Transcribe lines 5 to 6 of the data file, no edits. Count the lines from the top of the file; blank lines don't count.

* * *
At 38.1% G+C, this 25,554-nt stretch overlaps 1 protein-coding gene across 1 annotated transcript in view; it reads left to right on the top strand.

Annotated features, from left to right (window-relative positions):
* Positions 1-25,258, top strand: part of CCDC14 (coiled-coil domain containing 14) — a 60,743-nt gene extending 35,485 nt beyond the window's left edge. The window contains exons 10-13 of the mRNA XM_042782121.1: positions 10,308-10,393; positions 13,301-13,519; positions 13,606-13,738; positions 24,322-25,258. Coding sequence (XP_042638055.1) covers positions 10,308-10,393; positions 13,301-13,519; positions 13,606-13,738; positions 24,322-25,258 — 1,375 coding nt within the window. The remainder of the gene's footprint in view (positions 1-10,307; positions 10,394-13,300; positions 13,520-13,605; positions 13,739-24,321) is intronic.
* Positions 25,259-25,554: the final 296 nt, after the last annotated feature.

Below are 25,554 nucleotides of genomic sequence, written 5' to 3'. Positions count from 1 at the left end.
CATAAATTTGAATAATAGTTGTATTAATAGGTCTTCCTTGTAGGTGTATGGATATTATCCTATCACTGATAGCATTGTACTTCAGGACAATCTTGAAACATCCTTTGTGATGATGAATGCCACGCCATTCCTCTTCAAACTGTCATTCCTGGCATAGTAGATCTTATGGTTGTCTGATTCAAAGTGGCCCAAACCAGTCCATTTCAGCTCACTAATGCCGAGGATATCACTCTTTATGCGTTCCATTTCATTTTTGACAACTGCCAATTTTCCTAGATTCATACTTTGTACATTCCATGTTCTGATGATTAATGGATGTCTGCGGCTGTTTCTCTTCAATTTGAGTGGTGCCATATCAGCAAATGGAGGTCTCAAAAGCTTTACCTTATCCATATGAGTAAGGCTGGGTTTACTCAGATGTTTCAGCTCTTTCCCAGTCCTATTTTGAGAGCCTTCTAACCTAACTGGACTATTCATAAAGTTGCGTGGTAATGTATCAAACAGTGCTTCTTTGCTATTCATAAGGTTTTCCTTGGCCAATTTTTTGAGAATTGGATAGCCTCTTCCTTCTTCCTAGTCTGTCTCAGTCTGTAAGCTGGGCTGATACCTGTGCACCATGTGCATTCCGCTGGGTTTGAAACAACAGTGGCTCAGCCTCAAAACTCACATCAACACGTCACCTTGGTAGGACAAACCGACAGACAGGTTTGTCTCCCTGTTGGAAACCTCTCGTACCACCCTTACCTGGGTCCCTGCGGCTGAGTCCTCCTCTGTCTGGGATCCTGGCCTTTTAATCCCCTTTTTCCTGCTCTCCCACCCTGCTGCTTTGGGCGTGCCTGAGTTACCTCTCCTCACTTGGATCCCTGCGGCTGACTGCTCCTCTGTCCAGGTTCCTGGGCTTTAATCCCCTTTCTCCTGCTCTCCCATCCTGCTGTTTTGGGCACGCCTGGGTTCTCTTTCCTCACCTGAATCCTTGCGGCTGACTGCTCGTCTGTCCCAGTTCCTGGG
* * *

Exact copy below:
Below are 25,554 nucleotides of genomic sequence, written 5' to 3'. Positions count from 1 at the left end.
CATAAATTTGAATAATAGTTGTATTAATAGGTCTTCCTTGTAGGTGTATGGATATTATCCTATCACTGATAGCATTGTACTTCAGGACAATCTTGAAACATCCTTTGTGATGATGAATGCCACGCCATTCCTCTTCAAACTGTCATTCCTGGCATAGTAGATCTTATGGTTGTCTGATTCAAAGTGGCCCAAACCAGTCCATTTCAGCTCACTAATGCCGAGGATATCACTCTTTATGCGTTCCATTTCATTTTTGACAACTGCCAATTTTCCTAGATTCATACTTTGTACATTCCATGTTCTGATGATTAATGGATGTCTGCGGCTGTTTCTCTTCAATTTGAGTGGTGCCATATCAGCAAATGGAGGTCTCAAAAGCTTTACCTTATCCATATGAGTAAGGCTGGGTTTACTCAGATGTTTCAGCTCTTTCCCAGTCCTATTTTGAGAGCCTTCTAACCTAACTGGACTATTCATAAAGTTGCGTGGTAATGTATCAAACAGTGCTTCTTTGCTATTCATAAGGTTTTCCTTGGCCAATTTTTTGAGAATTGGATAGCCTCTTCCTTCTTCCTAGTCTGTCTCAGTCTGTAAGCTGGGCTGATACCTGTGCACCATGTGCATTCCGCTGGGTTTGAAACAACAGTGGCTCAGCCTCAAAACTCACATCAACACGTCACCTTGGTAGGACAAACCGACAGACAGGTTTGTCTCCCTGTTGGAAACCTCTCGTACCACCCTTACCTGGGTCCCTGCGGCTGAGTCCTCCTCTGTCTGGGATCCTGGCCTTTTAATCCCCTTTTTCCTGCTCTCCCACCCTGCTGCTTTGGGCGTGCCTGAGTTACCTCTCCTCACTTGGATCCCTGCGGCTGACTGCTCCTCTGTCCAGGTTCCTGGGCTTTAATCCCCTTTCTCCTGCTCTCCCATCCTGCTGTTTTGGGCACGCCTGGGTTCTCTTTCCTCACCTGAATCCTTGCGGCTGACTGCTCGTCTGTCCCAGTTCCTGGG